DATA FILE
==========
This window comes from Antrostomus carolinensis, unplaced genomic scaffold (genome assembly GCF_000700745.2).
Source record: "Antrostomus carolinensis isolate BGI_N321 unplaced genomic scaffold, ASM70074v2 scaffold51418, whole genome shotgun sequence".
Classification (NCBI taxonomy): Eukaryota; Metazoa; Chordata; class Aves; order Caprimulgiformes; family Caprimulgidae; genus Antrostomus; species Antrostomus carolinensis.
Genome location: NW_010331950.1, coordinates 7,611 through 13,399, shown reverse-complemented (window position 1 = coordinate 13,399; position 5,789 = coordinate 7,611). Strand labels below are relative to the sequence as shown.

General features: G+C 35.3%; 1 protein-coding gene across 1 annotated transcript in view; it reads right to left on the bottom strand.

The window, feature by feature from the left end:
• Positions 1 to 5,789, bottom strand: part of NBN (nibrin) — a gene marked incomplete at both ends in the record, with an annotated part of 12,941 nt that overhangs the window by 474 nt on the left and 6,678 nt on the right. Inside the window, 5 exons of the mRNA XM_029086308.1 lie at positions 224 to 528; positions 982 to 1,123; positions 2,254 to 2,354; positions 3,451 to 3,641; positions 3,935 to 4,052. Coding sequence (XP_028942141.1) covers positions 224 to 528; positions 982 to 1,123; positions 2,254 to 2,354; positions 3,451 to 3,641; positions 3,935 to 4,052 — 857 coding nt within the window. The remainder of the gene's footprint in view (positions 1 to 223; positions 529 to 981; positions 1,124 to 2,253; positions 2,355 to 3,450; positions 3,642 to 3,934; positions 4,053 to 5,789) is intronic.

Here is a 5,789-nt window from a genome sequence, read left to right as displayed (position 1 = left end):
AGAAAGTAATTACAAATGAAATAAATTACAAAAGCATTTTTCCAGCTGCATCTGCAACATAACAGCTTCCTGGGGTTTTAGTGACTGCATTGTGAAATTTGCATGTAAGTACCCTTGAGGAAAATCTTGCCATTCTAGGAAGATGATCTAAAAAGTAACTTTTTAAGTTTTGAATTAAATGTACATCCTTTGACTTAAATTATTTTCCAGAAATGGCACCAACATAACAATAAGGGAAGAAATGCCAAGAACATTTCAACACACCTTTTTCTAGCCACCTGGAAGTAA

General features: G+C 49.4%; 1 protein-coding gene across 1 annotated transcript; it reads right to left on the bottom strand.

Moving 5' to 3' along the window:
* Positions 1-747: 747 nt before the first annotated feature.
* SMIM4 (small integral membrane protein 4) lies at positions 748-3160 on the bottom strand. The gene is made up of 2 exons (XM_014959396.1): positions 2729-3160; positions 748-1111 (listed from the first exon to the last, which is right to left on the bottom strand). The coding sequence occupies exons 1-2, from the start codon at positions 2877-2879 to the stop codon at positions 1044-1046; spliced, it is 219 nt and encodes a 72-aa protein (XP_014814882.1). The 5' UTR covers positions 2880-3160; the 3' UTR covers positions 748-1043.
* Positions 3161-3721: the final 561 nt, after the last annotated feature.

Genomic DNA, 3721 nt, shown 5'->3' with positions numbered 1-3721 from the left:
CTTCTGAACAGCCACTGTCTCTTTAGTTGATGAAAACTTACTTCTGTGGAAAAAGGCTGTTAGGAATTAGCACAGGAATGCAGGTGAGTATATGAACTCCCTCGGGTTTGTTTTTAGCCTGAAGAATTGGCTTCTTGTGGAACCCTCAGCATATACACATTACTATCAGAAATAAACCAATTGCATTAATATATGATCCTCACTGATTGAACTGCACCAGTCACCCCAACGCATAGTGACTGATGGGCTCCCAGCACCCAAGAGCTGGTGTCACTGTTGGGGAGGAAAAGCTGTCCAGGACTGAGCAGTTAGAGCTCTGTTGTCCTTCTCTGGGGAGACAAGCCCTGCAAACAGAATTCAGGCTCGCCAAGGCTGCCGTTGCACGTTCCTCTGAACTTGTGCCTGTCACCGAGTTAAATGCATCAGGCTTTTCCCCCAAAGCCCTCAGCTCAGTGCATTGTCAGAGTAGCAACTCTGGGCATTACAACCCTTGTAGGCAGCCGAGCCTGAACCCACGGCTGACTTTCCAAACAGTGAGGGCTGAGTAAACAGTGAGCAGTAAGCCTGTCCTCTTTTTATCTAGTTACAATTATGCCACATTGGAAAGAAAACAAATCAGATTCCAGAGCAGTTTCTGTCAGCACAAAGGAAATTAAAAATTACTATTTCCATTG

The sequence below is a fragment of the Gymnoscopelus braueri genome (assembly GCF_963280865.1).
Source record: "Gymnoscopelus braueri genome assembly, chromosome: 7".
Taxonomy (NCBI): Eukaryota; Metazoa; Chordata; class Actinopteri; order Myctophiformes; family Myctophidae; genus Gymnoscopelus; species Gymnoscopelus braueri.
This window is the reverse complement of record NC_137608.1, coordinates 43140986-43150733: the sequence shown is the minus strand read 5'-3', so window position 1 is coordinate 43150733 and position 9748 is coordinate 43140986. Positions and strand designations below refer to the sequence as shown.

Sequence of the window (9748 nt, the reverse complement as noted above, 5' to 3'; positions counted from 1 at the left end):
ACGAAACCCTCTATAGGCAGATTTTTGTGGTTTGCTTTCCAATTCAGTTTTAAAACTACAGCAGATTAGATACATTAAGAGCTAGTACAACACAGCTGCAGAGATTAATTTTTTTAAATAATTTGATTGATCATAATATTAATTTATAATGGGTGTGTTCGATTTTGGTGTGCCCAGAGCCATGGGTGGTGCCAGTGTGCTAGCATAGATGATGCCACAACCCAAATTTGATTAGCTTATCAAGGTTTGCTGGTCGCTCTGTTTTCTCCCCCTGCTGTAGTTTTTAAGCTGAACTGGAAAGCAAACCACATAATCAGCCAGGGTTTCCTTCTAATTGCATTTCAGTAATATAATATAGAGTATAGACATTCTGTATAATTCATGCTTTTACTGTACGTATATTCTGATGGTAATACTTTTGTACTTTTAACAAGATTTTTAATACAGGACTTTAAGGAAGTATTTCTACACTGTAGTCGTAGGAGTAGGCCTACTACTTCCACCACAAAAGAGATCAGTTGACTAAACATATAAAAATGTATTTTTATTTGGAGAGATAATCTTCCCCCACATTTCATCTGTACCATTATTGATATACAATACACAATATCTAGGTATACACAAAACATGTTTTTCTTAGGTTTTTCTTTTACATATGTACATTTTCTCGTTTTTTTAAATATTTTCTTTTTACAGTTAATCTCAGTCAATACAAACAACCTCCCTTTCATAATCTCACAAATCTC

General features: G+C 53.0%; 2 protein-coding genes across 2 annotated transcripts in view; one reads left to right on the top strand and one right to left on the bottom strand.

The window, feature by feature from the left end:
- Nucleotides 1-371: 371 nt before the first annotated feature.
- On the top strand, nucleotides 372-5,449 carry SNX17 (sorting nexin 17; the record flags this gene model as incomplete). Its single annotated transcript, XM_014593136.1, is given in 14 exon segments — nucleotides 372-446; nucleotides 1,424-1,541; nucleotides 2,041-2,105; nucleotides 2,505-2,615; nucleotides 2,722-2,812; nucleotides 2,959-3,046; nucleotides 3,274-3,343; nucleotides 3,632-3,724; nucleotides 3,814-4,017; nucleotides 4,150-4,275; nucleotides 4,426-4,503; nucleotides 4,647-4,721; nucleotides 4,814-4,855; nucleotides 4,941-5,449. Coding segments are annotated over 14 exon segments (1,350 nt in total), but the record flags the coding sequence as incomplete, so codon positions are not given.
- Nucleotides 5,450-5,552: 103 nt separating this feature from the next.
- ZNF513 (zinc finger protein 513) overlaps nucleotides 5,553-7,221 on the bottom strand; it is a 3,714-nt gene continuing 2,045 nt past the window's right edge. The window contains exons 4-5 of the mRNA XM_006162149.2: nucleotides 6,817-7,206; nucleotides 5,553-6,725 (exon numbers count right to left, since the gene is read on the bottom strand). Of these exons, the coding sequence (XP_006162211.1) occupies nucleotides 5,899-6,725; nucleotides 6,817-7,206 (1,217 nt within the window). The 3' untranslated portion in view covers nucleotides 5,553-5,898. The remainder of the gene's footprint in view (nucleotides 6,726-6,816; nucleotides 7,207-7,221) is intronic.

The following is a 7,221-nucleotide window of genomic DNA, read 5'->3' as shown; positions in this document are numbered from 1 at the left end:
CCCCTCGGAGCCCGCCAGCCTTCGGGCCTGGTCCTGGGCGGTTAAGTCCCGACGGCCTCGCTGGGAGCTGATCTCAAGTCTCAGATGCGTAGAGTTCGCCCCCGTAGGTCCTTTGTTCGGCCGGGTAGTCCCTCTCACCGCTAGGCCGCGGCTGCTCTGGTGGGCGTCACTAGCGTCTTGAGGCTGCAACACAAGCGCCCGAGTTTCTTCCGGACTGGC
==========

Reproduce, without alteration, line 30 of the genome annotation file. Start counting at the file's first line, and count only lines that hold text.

CCCCTCGGAGCCCGCCAGCCTTCGGGCCTGGTCCTGGGCGGTTAAGTCCCGACGGCCTCGCTGGGAGCTGATCTCAAGTCTCAGATGCGTAGAGTTCGCCCCCGTAGGTCCTTTGTTCGGCCGGGTAGTCCCTCTCACCGCTAGGCCGCGGCTGCTCTGGTGGGCGTCACTAGCGTCTTGAGGCTGCAACACAAGCGCCCGAGTTTCTTCCGGACTGGC